Iceland—the world’s first hydrogen economy

Iceland—the world’s first hydrogen economy

By Drs. Robert and Sonia Vogl, President and Vice President Illinois Renewable Energy Association

Iceland intends to become the world’s first hydrogen economy. Over the next 30 years, hydrogen will replace gasoline and diesel fuel in their transportation system. The hydrogen will come from electrolyzing water with electricity produced from low-cost renewable energy sources. Switching to hydrogen will increase energy independence, slow global warming, save money and generate local jobs.

On April 24, 2003, Iceland opened the world’s first commercial hydrogen refueling station in Reykjavik. A hydrogen-powered Mercedes was the first vehicle to fuel up at the station. Three hydrogen fuel buses will operate in the city for the next two years. Their performance will be evaluated, and decisions will be made regarding adding more buses to the city fleet.

The hydrogen program is the outgrowth of 20 years of effort by Reykjavik University chemistry professor Bragi Arnason. Icelandic citizens, eager to test the potential of a hydrogen economy, formed a holding company, Icelandic New Energy Limited, to develop it. They found partners including Daimler Chrysler, Norsk Hydro and Royal Dutch Shell to join their effort. Daimler Chrysler has developed fuel celled cars and buses; Norsk Hydro developed the electrolysers to separate hydrogen from water; and Shell Hydrogen built the hydrogen refueling station.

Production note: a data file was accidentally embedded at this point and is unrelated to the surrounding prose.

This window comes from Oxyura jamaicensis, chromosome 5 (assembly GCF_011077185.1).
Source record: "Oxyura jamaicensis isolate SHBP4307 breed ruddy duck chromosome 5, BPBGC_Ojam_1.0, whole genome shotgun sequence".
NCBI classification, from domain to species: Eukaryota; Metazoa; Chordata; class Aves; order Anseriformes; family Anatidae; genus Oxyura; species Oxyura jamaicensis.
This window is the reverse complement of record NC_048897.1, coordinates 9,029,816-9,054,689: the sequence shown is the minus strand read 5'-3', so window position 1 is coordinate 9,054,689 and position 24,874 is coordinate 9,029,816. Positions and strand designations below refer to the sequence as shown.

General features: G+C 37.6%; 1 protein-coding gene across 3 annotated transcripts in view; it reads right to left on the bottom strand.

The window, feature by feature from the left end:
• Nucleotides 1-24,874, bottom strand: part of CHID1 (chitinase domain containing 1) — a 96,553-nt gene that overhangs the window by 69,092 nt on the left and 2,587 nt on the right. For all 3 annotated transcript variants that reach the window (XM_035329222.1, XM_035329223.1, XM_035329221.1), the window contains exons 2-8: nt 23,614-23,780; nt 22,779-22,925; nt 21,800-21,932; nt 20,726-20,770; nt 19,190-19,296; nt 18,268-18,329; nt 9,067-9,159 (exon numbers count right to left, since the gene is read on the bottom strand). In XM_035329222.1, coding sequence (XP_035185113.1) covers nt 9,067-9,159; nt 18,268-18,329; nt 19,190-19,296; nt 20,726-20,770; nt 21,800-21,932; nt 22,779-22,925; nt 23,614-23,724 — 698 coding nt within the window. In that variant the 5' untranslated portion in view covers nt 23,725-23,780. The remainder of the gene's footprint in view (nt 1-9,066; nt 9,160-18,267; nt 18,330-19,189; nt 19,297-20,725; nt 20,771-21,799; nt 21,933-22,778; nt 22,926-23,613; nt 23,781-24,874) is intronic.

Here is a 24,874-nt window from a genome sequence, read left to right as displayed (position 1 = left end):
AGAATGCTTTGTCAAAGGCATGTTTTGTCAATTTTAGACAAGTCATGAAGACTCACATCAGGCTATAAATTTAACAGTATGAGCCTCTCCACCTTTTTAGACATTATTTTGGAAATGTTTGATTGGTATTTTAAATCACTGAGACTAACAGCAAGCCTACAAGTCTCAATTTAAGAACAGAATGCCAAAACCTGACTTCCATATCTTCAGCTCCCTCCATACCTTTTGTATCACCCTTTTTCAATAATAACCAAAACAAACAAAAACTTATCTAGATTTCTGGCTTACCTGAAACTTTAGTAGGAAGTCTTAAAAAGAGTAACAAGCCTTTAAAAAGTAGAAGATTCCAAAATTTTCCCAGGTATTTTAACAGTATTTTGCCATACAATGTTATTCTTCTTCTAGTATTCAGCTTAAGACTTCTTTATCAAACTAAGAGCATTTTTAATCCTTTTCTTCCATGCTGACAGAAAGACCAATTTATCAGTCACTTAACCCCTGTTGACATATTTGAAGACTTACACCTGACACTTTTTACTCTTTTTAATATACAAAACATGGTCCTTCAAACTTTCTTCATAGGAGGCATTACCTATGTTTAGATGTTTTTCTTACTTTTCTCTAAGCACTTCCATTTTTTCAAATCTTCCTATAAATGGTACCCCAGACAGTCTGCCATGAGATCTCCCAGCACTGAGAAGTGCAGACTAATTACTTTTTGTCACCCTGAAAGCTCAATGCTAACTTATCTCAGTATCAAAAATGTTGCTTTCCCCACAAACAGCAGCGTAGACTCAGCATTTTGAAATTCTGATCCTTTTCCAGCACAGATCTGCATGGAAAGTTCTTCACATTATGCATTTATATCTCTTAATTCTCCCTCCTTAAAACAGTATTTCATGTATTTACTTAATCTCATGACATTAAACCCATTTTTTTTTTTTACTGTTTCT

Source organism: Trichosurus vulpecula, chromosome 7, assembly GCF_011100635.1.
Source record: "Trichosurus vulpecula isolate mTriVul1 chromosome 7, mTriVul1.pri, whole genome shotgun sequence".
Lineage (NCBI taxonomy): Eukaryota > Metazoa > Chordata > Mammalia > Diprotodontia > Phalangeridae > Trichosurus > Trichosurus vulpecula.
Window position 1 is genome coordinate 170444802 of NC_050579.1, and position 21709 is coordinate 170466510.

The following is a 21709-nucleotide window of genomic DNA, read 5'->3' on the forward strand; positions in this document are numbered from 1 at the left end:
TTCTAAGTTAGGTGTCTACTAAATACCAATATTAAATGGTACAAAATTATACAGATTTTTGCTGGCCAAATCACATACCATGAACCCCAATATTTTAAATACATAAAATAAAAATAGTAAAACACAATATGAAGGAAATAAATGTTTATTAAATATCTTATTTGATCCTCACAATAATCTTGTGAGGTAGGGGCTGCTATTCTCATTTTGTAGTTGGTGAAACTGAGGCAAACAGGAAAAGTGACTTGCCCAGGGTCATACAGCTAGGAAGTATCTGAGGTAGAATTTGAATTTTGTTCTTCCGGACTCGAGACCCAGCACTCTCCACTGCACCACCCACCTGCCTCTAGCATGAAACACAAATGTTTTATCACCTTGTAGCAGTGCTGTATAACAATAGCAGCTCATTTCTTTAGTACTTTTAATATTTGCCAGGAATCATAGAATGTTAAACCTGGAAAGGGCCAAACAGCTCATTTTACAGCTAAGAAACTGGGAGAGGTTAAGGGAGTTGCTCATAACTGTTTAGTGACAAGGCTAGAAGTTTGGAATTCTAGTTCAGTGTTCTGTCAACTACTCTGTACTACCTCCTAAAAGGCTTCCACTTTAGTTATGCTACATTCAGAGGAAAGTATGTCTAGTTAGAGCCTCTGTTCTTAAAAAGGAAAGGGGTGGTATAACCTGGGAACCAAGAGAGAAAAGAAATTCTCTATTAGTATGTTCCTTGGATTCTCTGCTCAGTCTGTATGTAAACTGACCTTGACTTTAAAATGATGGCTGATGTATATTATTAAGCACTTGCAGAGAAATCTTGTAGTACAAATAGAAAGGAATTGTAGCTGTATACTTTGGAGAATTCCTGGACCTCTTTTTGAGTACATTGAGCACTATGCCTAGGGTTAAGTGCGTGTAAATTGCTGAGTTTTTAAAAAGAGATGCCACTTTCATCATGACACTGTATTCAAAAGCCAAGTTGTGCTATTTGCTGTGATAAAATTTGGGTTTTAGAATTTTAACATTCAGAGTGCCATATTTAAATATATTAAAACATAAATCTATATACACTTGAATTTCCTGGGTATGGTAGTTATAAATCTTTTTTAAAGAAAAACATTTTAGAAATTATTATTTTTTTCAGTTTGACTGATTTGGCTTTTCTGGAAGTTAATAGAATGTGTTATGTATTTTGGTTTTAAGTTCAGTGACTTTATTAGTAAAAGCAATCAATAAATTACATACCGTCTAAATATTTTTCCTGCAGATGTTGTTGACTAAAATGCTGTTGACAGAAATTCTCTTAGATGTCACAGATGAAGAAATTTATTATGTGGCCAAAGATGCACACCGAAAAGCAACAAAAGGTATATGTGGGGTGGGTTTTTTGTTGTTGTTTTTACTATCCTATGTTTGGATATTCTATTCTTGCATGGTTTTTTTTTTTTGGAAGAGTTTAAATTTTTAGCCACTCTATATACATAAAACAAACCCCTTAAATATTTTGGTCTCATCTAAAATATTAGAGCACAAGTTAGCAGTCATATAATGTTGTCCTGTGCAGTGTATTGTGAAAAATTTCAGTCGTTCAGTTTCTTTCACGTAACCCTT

Hydrogen is the most plentiful element in the universe and highly regarded as a clean, renewable energy carrier. Since it occurs in combination with other chemicals, it takes energy to break the chemical bonds and capture and store the hydrogen for later use. Hydrogen can be derived from plants and fossil fuels, but the cleanest source of hydrogen is that produced from water by electricity generated from renewable energy sources.

Hydrogen unites with oxygen in a fuel cell, producing electricity while releasing heat and a small amount of moisture. The electricity is used to power electric motors in cars, trucks, buses and fishing boats.

In 1940, Iceland began a transition out of fossil fuels for heating and into geothermally heated water. By using local renewable energy sources to produce hydrogen, Icelanders will achieve self-sufficiency in heating, electricity and transportation fuels. They will model an optimal, renewable and sustainable energy system.

Since two-third of Iceland’s population of 282,000 people live near Reykjavik, they will only need a relatively small number of the expensive hydrogen refueling stations for the hydrogen transition. The cost of electrical generation is reasonable given their geothermal and hydro resources. An abundance of water assures an ample hydrogen supply.

What remains to be assessed is the long-term performance of the technologies involved in the hydrogen economy, the cost of the systems, and their environmental impacts.

The full story of Iceland’s determination to be the world’s first hydrogen economy will be presented on Saturday at the August 9-10 Illinois Renewable Energy Fair. Dr. Thorsteinn Sigfusson, a leading international authority on the hydrogen economy and president of Icelandic New Energy, Ltd., will explain Iceland’s transition to hydrogen.